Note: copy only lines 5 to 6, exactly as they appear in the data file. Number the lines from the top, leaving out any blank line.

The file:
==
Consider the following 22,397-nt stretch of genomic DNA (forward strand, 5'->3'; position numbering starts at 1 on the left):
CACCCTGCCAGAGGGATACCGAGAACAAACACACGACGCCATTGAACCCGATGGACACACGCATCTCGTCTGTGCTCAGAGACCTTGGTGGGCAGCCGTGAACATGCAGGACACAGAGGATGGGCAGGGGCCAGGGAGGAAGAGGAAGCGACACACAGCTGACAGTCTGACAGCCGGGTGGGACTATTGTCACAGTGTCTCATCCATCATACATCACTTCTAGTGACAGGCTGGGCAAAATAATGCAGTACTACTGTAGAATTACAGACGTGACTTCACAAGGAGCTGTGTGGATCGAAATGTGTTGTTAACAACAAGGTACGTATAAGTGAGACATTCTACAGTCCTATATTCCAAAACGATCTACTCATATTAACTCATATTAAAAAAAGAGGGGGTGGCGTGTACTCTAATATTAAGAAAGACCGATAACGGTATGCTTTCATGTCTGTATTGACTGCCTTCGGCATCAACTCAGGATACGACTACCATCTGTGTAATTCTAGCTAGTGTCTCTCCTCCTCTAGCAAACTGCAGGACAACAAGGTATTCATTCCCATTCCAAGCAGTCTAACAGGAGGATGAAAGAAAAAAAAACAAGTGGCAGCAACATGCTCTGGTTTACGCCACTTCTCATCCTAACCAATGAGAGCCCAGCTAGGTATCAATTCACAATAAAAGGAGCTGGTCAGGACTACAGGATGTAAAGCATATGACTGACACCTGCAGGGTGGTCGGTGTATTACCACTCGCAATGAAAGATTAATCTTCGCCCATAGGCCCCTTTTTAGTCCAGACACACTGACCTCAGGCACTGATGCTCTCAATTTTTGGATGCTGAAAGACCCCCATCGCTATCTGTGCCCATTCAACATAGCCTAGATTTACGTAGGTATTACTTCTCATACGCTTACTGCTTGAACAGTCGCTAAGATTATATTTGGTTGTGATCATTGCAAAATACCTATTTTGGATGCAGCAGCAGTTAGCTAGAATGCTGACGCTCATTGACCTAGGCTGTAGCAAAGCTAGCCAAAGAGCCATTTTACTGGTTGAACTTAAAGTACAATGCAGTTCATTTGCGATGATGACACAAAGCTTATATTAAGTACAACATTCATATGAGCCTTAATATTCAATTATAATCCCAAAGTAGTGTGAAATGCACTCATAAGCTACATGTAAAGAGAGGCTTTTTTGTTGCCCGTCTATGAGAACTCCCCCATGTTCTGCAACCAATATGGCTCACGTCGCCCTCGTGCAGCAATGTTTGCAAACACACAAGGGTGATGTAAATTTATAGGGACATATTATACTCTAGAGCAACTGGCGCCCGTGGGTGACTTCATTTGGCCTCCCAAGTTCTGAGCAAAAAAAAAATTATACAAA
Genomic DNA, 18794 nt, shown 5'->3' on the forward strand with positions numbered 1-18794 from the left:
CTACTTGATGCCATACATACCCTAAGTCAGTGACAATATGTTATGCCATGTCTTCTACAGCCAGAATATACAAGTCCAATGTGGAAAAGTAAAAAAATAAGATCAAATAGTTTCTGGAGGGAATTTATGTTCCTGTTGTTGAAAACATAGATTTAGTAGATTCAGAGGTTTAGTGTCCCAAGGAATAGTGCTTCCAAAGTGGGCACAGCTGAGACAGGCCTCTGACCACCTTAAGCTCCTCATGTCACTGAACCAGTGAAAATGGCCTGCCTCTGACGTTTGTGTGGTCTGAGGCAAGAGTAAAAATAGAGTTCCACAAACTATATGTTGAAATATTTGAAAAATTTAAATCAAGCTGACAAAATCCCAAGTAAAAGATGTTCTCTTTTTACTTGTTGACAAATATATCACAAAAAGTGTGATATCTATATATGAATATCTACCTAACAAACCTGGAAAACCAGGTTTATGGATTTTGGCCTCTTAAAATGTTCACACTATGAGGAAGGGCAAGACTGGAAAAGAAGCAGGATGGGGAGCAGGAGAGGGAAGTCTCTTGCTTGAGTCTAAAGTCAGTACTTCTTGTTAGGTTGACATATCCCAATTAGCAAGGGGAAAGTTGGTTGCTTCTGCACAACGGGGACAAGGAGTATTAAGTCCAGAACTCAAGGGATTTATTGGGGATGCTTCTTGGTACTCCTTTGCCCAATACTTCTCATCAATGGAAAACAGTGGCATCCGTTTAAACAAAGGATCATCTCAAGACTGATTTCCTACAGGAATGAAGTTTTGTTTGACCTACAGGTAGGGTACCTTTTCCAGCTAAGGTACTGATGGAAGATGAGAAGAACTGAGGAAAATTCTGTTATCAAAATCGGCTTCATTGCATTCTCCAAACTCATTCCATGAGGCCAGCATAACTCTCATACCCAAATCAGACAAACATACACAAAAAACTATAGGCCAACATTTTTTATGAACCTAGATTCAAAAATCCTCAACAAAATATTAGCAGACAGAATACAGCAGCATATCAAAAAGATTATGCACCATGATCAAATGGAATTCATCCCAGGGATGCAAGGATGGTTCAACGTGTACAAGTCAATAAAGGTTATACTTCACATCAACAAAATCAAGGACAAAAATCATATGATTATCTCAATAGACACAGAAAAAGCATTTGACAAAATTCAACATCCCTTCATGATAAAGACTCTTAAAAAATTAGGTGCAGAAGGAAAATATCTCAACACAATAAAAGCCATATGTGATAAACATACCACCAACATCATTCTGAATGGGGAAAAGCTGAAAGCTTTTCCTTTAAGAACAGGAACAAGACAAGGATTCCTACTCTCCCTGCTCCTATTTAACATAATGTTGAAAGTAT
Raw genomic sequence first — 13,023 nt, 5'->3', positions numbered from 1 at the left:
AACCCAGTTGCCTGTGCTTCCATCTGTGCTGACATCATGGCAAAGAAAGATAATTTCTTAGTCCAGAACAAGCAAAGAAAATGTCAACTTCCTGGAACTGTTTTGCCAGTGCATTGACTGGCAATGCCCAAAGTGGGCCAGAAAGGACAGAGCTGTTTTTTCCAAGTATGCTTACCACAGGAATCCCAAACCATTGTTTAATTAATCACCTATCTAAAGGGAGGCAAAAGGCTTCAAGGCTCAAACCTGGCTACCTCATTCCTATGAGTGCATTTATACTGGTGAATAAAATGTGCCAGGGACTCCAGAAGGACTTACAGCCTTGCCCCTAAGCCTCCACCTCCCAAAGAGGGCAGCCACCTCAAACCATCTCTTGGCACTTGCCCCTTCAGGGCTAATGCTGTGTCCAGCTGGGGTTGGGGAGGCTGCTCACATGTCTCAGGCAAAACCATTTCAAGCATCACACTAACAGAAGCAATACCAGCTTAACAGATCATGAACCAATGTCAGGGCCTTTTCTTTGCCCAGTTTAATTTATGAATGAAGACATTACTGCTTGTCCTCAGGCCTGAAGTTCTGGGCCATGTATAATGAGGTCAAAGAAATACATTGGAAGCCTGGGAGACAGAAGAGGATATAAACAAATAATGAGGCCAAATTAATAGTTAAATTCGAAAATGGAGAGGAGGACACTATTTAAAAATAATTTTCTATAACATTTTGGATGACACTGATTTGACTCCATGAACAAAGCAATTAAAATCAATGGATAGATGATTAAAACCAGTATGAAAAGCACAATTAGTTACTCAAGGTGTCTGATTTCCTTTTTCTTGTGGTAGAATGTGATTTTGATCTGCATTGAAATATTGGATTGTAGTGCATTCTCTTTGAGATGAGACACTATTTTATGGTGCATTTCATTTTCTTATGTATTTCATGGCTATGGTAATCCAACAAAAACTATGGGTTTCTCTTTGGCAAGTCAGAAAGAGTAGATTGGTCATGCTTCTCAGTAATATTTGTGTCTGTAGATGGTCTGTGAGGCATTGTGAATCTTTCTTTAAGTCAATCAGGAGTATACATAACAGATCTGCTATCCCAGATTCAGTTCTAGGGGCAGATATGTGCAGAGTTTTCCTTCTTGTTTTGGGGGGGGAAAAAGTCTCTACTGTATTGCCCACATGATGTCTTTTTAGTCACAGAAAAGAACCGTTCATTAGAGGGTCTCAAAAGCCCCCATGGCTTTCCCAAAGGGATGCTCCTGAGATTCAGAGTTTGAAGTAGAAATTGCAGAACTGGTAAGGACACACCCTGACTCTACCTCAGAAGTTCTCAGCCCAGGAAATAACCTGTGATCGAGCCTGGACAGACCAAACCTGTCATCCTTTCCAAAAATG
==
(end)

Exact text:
Raw genomic sequence first — 13,023 nt, 5'->3', positions numbered from 1 at the left:
AACCCAGTTGCCTGTGCTTCCATCTGTGCTGACATCATGGCAAAGAAAGATAATTTCTTAGTCCAGAACAAGCAAAGAAAATGTCAACTTCCTGGAACTGTTTTGCCAGTGCATTGACTGGCAATGCCCAAAGTGGGCCAGAAAGGACAGAGCTGTTTTTTCCAAGTATGCTTACCACAGGAATCCCAAACCATTGTTTAATTAATCACCTATCTAAAGGGAGGCAAAAGGCTTCAAGGCTCAAACCTGGCTACCTCATTCCTATGAGTGCATTTATACTGGTGAATAAAATGTGCCAGGGACTCCAGAAGGACTTACAGCCTTGCCCCTAAGCCTCCACCTCCCAAAGAGGGCAGCCACCTCAAACCATCTCTTGGCACTTGCCCCTTCAGGGCTAATGCTGTGTCCAGCTGGGGTTGGGGAGGCTGCTCACATGTCTCAGGCAAAACCATTTCAAGCATCACACTAACAGAAGCAATACCAGCTTAACAGATCATGAACCAATGTCAGGGCCTTTTCTTTGCCCAGTTTAATTTATGAATGAAGACATTACTGCTTGTCCTCAGGCCTGAAGTTCTGGGCCATGTATAATGAGGTCAAAGAAATACATTGGAAGCCTGGGAGACAGAAGAGGATATAAACAAATAATGAGGCCAAATTAATAGTTAAATTCGAAAATGGAGAGGAGGACACTATTTAAAAATAATTTTCTATAACATTTTGGATGACACTGATTTGACTCCATGAACAAAGCAATTAAAATCAATGGATAGATGATTAAAACCAGTATGAAAAGCACAATTAGTTACTCAAGGTGTCTGATTTCCTTTTTCTTGTGGTAGAATGTGATTTTGATCTGCATTGAAATATTGGATTGTAGTGCATTCTCTTTGAGATGAGACACTATTTTATGGTGCATTTCATTTTCTTATGTATTTCATGGCTATGGTAATCCAACAAAAACTATGGGTTTCTCTTTGGCAAGTCAGAAAGAGTAGATTGGTCATGCTTCTCAGTAATATTTGTGTCTGTAGATGGTCTGTGAGGCATTGTGAATCTTTCTTTAAGTCAATCAGGAGTATACATAACAGATCTGCTATCCCAGATTCAGTTCTAGGGGCAGATATGTGCAGAGTTTTCCTTCTTGTTTTGGGGGGGGAAAAAGTCTCTACTGTATTGCCCACATGATGTCTTTTTAGTCACAGAAAAGAACCGTTCATTAGAGGGTCTCAAAAGCCCCCATGGCTTTCCCAAAGGGATGCTCCTGAGATTCAGAGTTTGAAGTAGAAATTGCAGAACTGGTAAGGACACACCCTGACTCTACCTCAGAAGTTCTCAGCCCAGGAAATAACCTGTGATCGAGCCTGGACAGACCAAACCTGTCATCCTTTCCAAAAATG